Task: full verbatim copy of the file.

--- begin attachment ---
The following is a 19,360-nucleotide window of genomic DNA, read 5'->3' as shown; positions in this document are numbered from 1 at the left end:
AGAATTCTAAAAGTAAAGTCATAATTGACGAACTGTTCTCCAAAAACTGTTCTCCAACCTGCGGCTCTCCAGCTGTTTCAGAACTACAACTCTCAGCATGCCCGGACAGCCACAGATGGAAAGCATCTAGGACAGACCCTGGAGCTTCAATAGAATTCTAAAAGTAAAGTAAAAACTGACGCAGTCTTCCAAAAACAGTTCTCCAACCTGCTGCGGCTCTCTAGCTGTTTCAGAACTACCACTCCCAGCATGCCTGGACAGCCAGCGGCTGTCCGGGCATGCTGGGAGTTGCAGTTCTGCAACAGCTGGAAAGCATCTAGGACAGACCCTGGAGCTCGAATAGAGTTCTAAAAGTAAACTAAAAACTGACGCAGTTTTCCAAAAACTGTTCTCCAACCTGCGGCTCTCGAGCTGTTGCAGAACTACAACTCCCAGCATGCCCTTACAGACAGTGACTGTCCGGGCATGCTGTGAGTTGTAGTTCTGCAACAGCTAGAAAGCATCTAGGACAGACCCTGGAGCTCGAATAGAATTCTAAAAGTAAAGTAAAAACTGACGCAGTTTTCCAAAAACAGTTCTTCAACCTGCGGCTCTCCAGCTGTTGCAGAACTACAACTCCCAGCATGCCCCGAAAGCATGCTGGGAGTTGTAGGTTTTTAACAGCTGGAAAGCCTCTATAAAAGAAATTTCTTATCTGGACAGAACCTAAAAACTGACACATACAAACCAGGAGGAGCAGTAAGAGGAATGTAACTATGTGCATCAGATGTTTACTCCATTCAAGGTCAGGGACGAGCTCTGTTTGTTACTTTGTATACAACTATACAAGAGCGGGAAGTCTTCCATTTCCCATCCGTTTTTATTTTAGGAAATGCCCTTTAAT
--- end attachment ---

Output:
The following is a 19,360-nucleotide window of genomic DNA, read 5'->3' as shown; positions in this document are numbered from 1 at the left end:
AGAATTCTAAAAGTAAAGTCATAATTGACGAACTGTTCTCCAAAAACTGTTCTCCAACCTGCGGCTCTCCAGCTGTTTCAGAACTACAACTCTCAGCATGCCCGGACAGCCACAGATGGAAAGCATCTAGGACAGACCCTGGAGCTTCAATAGAATTCTAAAAGTAAAGTAAAAACTGACGCAGTCTTCCAAAAACAGTTCTCCAACCTGCTGCGGCTCTCTAGCTGTTTCAGAACTACCACTCCCAGCATGCCTGGACAGCCAGCGGCTGTCCGGGCATGCTGGGAGTTGCAGTTCTGCAACAGCTGGAAAGCATCTAGGACAGACCCTGGAGCTCGAATAGAGTTCTAAAAGTAAACTAAAAACTGACGCAGTTTTCCAAAAACTGTTCTCCAACCTGCGGCTCTCGAGCTGTTGCAGAACTACAACTCCCAGCATGCCCTTACAGACAGTGACTGTCCGGGCATGCTGTGAGTTGTAGTTCTGCAACAGCTAGAAAGCATCTAGGACAGACCCTGGAGCTCGAATAGAATTCTAAAAGTAAAGTAAAAACTGACGCAGTTTTCCAAAAACAGTTCTTCAACCTGCGGCTCTCCAGCTGTTGCAGAACTACAACTCCCAGCATGCCCCGAAAGCATGCTGGGAGTTGTAGGTTTTTAACAGCTGGAAAGCCTCTATAAAAGAAATTTCTTATCTGGACAGAACCTAAAAACTGACACATACAAACCAGGAGGAGCAGTAAGAGGAATGTAACTATGTGCATCAGATGTTTACTCCATTCAAGGTCAGGGACGAGCTCTGTTTGTTACTTTGTATACAACTATACAAGAGCGGGAAGTCTTCCATTTCCCATCCGTTTTTATTTTAGGAAATGCCCTTTAAT